I was fortunate to have been around AA when the movement was just getting started. Many of the successful ideas AA picked up on were being used and taught within the Oxford Group at the time. Fortunately, AA was able to avoid some of the mistakes we made in the Oxford Group.
The four absolutes that the Oxford Group professed are a good thing to strive for, but a bad thing to think you’ve reached. Be careful of thinking that you are “absolutely” honest, pure, unselfish, or loving. I have an old preacher friend who liked to say, “If you think you is where you’re going – you ain’t ever gonna get there.”
I worked with a bishop named Austin Pardue in Pittsburgh who believed that facing oneself is the beginning of all Christian conversion. He also has said, “We ought to pray to God to me merciful enough not to show us all of ourselves at one time. We would probably die from shock.” I believe it’s best for us to get these ideas or concepts step–by-step as we are ready to face them. That is why the AA program is so successful.
I truly believe that there is really only one answer for any need or sin on this earth and that lies in the forgiveness of God for the past and the grace of God for the future. There’s a little prayer I would like to share which is said to be the prayer of a long dead slave: “Oh Lord, I ain’t what I ought to be, and I ain’t what I want to be, and I ain’t what I’m going to be. But oh Lord, I thank you that I ain’t what I used to be.”
I’d like to share some of my personal recollections of those early days at Calvary Church when the fellowship was just getting started. I took lots of notes, especially when talking with Bill Wilson; or I should say when listening to Bill.
Bill believed things really started in Zurich, Switzerland around 1930 when Rowland Hazard went to see Dr. Carl Jung, the great psychiatrist, for help with his drinking obsession. He remained sober under the doctor’s care for about a year. At the end of that time he thought he was safe to be released. But within a few weeks he was drunk again and returned to Dr. Jung. He pleaded with the doctor, “Is there nothing I can do? Can’t you help me?” Dr. Jung told him that he had never seen even one alcoholic of Rowland’s type recover under his care and he couldn’t do anything more for him. Rowland was shattered! He implored the doctor, “Isn’t there anything I can do?”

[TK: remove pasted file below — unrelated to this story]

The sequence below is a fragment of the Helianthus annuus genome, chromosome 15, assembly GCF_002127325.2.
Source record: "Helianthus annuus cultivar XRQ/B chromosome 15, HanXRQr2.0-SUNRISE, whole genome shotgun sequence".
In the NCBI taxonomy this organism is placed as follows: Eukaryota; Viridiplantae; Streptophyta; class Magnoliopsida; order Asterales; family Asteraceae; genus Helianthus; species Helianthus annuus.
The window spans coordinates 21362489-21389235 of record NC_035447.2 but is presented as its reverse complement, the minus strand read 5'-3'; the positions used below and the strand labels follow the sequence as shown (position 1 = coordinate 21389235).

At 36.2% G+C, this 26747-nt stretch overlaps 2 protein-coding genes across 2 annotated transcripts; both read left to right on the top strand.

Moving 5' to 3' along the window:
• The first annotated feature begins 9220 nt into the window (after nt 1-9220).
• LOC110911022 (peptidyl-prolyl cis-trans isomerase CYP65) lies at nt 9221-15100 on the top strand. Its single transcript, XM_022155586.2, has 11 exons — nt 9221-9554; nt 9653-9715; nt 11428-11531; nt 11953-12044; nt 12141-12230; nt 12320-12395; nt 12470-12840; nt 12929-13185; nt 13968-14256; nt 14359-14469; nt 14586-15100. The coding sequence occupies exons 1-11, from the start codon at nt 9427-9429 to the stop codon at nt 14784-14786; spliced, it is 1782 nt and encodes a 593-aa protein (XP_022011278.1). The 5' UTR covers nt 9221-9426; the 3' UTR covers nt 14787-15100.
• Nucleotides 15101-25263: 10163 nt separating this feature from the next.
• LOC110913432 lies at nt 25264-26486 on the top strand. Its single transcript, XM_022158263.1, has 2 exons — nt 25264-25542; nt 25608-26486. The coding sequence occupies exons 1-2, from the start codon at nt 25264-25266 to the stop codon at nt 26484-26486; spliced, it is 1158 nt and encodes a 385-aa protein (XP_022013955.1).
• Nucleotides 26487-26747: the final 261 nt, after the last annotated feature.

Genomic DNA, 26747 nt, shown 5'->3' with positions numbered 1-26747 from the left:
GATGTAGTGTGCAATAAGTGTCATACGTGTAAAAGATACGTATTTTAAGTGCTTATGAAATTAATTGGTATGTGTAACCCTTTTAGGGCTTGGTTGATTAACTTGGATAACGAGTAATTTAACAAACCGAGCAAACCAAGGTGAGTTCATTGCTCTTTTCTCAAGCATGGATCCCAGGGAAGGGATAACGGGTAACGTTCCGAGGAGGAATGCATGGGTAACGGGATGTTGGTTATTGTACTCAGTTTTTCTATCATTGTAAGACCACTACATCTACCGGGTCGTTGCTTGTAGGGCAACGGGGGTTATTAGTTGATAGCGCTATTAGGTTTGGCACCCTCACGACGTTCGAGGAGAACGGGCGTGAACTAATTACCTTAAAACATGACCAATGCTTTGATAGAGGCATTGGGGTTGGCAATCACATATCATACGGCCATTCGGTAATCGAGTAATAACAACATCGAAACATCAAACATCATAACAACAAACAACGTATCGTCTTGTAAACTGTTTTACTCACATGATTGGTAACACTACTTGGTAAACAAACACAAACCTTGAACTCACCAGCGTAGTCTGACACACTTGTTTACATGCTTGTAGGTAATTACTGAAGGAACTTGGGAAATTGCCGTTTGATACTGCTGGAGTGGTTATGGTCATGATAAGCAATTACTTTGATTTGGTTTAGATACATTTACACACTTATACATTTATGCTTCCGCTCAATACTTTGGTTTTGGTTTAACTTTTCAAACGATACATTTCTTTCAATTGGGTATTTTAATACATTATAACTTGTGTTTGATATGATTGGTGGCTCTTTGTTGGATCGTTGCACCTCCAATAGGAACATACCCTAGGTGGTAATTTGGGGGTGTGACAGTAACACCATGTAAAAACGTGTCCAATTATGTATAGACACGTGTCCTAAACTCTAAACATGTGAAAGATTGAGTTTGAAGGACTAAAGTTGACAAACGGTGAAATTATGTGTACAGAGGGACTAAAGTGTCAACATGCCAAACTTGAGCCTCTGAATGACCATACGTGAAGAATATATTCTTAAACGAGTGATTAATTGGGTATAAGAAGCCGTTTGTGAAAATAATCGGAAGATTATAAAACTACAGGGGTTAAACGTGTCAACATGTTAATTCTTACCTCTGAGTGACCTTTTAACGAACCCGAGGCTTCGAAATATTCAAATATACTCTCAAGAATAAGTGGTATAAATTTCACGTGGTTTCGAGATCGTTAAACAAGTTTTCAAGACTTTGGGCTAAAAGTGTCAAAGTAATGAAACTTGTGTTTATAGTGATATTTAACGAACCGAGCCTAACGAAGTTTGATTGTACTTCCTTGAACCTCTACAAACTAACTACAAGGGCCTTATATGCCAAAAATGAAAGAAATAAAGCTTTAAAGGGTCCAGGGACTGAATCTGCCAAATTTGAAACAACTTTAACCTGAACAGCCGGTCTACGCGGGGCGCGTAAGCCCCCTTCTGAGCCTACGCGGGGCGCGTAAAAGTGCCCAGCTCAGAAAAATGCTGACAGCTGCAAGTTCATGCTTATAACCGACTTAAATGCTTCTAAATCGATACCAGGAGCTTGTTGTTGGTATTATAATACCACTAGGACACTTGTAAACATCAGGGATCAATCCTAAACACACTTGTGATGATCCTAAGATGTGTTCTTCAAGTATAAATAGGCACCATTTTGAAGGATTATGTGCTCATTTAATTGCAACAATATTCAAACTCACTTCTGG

Dr. Jung informed Rowland that he had heard of some alcoholics who had had a conversion that liberated them. Of course Rowland wanted to know where to find such a conversion and Jung told him that if he looked – he just might find it. I’m certain that if Jung had known how to help Rowland find a spiritual conversion he would have already done so. Certainly for Rowland it seemed to be a death sentence. He left Jung and headed to New York in a hopeless state.
I became very good friends with Rowland over the years and he became a member of our parish. There is a small window in the church created in his memory. Rowland found his way to Calvary Church through the Oxford Group. He began attending meetings and was introduced to the ideas being shared at the gatherings. He later told me he read the book “For Sinners Only”, by A.J. Russell, on a train from New York to Detroit and became stone-cold sober. I’m sure it helped to bring about his conversion.
Rowland was also introduced to William James’s book “Varieties of Religious Experience”. There he read about the conversion of old Sam Hadley. We know from Bill Wilson’s writings that Ebby T. had suggested that Bill read this book. The conversion story of S.H. Hadley had special meaning to the early alcoholics attending the Oxford Group meetings. Henry Hadley, the son of Sam Hadley, was the superintendant of the Calvary Mission. He too was an alcoholic.